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19 May 2013 LWPT Meditation
Acts 2:1-21
Psalm 104:24-34,35b
Romans 8:14-17
John 14:8-17

I grew up in a church that referred to the Holy Spirit as “it”, and eventually I became a member of a cult that reinforced that understanding. What they called “holy spirit” was just stuff, a sort of power, a bit like electricity, nothing personal about it.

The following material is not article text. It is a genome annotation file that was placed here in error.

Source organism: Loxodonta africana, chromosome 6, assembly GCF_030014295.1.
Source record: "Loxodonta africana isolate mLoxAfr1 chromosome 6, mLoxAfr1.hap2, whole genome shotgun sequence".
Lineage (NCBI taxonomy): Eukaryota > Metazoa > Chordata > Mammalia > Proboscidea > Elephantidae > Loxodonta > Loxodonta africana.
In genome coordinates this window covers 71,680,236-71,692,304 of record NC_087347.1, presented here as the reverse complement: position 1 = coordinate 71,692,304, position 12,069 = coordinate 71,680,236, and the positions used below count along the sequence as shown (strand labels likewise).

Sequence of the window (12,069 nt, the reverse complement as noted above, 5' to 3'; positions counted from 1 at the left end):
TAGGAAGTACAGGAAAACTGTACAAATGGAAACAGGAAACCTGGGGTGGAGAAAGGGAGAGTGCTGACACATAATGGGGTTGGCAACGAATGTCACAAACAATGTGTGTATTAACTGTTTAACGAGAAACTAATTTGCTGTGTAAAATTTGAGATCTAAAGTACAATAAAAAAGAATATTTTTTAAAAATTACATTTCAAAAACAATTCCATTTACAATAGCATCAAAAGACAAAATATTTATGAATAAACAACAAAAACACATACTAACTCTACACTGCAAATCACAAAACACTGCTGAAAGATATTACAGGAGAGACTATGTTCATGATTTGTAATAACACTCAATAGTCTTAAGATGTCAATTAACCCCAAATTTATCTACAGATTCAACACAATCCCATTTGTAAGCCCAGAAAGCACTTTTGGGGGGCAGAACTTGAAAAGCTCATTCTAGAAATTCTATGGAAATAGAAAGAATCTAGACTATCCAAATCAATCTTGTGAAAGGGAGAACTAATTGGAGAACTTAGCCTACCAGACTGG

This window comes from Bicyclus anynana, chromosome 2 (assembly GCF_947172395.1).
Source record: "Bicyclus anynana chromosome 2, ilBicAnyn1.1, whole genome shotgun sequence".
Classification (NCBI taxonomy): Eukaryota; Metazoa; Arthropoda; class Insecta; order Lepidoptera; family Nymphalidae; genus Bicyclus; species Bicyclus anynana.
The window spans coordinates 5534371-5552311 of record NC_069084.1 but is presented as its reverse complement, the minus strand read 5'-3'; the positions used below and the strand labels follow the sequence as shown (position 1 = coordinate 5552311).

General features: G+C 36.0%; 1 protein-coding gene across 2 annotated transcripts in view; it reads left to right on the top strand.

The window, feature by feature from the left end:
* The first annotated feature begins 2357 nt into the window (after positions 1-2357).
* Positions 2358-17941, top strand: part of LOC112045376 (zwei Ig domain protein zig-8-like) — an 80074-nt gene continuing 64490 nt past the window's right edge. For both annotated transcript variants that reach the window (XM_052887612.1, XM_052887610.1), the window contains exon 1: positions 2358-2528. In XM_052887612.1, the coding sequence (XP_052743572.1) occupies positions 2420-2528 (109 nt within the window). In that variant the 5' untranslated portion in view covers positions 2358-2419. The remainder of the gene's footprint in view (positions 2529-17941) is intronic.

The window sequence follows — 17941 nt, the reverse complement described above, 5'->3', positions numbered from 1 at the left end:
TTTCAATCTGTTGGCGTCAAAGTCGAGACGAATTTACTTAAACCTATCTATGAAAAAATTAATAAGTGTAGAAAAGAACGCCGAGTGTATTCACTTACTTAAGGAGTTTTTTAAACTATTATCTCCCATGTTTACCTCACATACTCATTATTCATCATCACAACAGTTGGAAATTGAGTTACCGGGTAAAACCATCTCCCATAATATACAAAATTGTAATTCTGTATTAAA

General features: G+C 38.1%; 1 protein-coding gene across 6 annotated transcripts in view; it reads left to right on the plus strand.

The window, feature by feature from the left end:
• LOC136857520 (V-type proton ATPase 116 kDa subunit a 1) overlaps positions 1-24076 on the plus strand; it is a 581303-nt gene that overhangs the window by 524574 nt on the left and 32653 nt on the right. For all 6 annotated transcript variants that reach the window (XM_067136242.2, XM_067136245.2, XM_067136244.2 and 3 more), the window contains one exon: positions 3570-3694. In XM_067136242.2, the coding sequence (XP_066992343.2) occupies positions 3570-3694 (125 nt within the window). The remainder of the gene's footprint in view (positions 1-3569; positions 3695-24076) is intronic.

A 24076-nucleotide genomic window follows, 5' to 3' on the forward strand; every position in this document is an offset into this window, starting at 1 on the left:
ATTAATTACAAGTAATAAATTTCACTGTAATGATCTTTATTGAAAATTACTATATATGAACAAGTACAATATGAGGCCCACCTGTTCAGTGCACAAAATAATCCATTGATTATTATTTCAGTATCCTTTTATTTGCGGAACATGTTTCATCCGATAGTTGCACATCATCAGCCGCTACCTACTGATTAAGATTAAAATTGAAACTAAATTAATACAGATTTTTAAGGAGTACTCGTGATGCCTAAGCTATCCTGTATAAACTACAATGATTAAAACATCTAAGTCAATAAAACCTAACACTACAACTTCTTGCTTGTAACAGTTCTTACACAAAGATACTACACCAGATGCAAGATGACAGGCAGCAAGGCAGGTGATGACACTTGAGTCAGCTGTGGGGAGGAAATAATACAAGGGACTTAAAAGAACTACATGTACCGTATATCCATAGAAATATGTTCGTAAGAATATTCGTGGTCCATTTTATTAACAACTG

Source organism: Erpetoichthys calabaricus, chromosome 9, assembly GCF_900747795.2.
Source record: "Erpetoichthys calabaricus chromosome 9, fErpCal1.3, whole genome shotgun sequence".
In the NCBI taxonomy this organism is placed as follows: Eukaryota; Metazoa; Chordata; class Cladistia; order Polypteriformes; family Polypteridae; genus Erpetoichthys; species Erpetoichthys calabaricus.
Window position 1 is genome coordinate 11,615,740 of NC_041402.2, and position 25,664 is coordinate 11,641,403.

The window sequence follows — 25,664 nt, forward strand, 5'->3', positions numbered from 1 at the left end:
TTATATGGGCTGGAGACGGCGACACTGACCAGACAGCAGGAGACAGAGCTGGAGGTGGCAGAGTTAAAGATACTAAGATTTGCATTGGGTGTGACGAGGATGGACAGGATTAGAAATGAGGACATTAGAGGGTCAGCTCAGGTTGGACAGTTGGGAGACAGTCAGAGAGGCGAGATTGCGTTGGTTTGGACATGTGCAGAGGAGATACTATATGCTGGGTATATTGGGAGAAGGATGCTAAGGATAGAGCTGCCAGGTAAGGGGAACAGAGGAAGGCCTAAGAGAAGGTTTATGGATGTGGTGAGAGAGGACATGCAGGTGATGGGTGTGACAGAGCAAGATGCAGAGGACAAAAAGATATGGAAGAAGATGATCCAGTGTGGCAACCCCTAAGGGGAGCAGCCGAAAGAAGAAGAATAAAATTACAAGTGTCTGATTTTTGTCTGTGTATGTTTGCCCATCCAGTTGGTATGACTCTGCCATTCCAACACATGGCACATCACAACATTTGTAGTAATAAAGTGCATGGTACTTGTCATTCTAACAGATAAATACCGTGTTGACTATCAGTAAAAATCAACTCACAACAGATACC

It has been a wonderful pilgrimage, therefore, to discover and experience the Holy Spirit in all his complexity. All Christians – understandably – have some difficulty in grasping the concept of the Holy Spirit. At Pentecost he fell like fire, filled men and women and caused them to speak in languages they did not know – though others knew them, and heard the word of God proclaimed in their own tongues with the promise that “everyone who calls on the name of the Lord will be saved” (Acts 2:21). This was a new phenomenon, but the Holy Spirit himself was not new. He had been there from the beginning (Genesis 1:1-2); his work is described in Psalm 104 as central to creation (104:30). It is his work that brings about the intricacy and wonder of all creatures, “large and small” (104:25), even the mysterious “leviathan” that “frolics” in the “vast and spacious” sea (104:26, 24). We see a joyousness there that is perhaps missing in Acts 2, but which we ourselves have probably experienced from him...

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